Editor’s note: This is the second in a series on critical race theory and the Black Lives Matter movement by Anchorage pastor Prince Nwankudu. Read part one here.

MLK did not view the U.S. as fundamentally racist but called for the check of freedom and inalienable rights of all citizens guaranteed by the Constitution of the United States to be cashed by the blacks. He insisted that, “When the architects of our republic wrote the magnificent words of the Constitution and the Declaration of Independence, they were signing a promissory note to which every American was to fall heir. This note was a promise that all men, yes, black men as well as white men, would be guaranteed the unalienable Rights of Life, Liberty and the pursuit of Happiness.” However, he insisted that blacks have been cheated out of those constitutional rights, and those rights were what he dreamed would one day be acknowledged for all men equally, irrespective of the color of their skin.

A massive crowd gathered at the steps of the Lincoln Memorial to hear Rev. Martin King Jr.’s “I Have a Dream” speech on Aug. 28, 1963.

In the epic 1963 “I Have a Dream” speech, MLK seems to echo Fredrick Douglass who responded to radical activists of his day, akin to today’s Black Lives Matter (BLM) and Critical Race Theory (CRT) activists, with these words: “My point here is, first, the Constitution is, according to its reading, an anti-slavery document; and, secondly, to dissolve the Union, as a means to abolish slavery, is about as wise as it would be to burn up this city, in order to get the thieves out of it.”

In other words, rather than subscribing to the CRT declaration that the U.S. is irredeemably and fundamentally racist or condemn the Constitution as the white man’s code for systemic racism, African Americans should continue asserting their rights already enshrined in the Constitution and explore the opportunities created by cumulative civil rights gains to further the upward progression of racial equality in the U.S.

Douglass was an inclusivist who believed in dialogue across racial and ideological lines. When radical abolitionists under the slogan “No Union with Slaveholders” confronted his approach in 1855, he stated: “I would unite with anybody to do right and with nobody to do wrong.” Likewise, Martin Luther King Jr. was an inclusivist who believed in dialogue across racial and ideological lines. He did not advocate for bitterness, hatred, vengeance or violence against slaveowners, racists, whites or oppressors. Instead, he emphasized:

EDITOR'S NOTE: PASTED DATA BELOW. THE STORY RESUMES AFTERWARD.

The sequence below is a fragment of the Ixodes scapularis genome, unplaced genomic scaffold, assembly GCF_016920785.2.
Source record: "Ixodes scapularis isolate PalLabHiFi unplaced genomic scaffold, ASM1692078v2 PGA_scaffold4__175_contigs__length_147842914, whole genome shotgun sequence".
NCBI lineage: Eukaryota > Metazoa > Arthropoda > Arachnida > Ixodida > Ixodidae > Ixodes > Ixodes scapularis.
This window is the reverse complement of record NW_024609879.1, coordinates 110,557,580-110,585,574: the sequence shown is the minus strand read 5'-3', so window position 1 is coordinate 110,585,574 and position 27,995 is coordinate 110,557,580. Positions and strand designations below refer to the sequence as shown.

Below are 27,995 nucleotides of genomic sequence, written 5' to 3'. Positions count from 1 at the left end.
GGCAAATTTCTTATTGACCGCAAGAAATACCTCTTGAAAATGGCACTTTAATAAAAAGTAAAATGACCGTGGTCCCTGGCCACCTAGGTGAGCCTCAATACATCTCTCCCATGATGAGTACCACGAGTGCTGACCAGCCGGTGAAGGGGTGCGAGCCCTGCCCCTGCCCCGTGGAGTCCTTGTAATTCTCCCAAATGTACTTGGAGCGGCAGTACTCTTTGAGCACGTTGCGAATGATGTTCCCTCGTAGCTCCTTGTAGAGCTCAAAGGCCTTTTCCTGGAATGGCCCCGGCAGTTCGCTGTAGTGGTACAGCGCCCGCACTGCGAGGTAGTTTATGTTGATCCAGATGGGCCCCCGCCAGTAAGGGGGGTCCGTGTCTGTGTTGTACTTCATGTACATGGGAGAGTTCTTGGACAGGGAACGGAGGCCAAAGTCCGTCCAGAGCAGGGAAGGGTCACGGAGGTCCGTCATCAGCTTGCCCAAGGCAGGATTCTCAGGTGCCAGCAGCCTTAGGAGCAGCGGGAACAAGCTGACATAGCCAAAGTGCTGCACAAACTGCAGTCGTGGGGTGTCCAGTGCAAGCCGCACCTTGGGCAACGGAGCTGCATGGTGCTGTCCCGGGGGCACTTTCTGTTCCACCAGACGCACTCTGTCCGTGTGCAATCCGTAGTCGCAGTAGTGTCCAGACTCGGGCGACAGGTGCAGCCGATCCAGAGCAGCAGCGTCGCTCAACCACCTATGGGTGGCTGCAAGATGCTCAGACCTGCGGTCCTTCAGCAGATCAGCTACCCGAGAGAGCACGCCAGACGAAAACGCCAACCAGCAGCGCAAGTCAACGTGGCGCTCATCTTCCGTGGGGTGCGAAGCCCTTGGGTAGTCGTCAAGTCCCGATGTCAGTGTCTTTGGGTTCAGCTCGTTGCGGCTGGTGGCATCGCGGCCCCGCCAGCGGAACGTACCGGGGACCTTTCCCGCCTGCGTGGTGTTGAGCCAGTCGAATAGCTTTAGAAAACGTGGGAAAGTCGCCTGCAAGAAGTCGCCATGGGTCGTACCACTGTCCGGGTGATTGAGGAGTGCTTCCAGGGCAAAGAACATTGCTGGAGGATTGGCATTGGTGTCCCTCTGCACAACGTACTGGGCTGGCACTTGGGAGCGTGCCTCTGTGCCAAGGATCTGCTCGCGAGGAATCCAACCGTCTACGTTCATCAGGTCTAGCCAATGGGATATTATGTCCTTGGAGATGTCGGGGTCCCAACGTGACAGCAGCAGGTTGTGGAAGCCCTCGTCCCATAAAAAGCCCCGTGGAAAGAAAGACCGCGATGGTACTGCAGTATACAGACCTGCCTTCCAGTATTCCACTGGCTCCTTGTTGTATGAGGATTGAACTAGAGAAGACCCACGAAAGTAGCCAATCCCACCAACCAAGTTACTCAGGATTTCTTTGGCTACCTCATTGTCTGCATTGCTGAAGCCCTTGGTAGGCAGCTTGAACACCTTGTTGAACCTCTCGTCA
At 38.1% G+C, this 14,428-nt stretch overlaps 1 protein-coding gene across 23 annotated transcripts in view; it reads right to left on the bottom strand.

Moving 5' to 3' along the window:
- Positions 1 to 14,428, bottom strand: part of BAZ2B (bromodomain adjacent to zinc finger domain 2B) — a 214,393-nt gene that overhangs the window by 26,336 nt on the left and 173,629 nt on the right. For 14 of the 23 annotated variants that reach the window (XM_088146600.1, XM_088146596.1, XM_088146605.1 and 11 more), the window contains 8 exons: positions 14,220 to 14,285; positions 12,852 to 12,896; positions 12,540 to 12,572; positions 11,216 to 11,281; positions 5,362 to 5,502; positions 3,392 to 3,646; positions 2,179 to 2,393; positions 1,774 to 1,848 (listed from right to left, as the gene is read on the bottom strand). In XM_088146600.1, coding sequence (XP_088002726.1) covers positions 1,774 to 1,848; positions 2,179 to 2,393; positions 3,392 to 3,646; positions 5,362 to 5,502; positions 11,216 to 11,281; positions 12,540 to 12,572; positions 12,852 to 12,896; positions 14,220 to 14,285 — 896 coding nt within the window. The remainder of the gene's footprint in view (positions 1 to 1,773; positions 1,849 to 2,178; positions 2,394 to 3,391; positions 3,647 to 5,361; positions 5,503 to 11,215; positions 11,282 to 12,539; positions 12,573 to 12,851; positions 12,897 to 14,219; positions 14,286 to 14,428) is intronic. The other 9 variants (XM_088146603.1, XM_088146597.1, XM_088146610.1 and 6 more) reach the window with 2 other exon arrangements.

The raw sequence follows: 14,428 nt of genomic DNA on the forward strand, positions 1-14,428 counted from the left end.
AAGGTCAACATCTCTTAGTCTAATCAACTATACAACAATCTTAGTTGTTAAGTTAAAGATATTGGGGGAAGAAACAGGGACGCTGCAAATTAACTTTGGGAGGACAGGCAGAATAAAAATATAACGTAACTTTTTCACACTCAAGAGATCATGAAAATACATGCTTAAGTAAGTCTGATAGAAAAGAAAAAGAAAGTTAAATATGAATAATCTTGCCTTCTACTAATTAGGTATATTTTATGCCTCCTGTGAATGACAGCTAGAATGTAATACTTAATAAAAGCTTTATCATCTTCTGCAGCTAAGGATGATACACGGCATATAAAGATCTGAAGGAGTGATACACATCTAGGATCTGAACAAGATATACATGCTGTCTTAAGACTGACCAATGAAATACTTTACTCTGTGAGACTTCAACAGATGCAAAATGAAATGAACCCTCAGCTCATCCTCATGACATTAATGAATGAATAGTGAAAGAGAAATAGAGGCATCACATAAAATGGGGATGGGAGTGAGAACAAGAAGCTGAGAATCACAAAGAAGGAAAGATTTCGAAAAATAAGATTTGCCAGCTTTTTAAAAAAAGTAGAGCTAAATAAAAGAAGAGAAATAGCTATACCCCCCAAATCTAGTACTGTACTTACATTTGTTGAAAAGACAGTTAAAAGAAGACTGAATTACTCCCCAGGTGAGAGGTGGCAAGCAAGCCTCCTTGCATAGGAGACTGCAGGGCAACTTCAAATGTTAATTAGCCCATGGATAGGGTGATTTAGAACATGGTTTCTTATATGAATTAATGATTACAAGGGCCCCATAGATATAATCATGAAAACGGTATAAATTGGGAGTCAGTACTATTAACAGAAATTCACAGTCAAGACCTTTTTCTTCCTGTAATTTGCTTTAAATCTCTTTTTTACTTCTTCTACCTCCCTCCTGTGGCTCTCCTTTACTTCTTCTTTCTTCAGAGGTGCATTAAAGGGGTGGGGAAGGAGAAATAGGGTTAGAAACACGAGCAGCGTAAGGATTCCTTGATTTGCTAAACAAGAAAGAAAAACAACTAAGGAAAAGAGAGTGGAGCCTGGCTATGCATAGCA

Rev. Martin Luther King, Jr. worked closely with white allies and leading pastors such as Billy Graham to help mobilize and advance the Civil Rights Movement.

“But there is something that I must say to my people, who stand on the warm threshold which leads into the palace of justice: In the process of gaining our rightful place, we must not be guilty of wrongful deeds. Let us not seek to satisfy our thirst for freedom by drinking from the cup of bitterness and hatred. We must forever conduct our struggle on the high plane of dignity and discipline. We must not allow our creative protest to degenerate into physical violence. Again and again, we must rise to the majestic heights of meeting physical force with soul force.”

It is a historical fact that MLK was a champion of non-violent human rights activism. He did not see all whites as a class of highly educated, privileged and rich oppressors, while all blacks are simply the opposite: all uneducated, all underprivileged, all poor, and all oppressed. Rather, he cautioned, “The marvelous new militancy which has engulfed the Negro community must not lead us to a distrust of all white people, for many of our white brothers, as evidenced by their presence here today, have come to realize that their destiny is tied up with our destiny. And they have come to realize that their freedom is inextricably bound to our freedom. We cannot walk alone.” This is the true spirit and legacy of Martin Luther King Jr.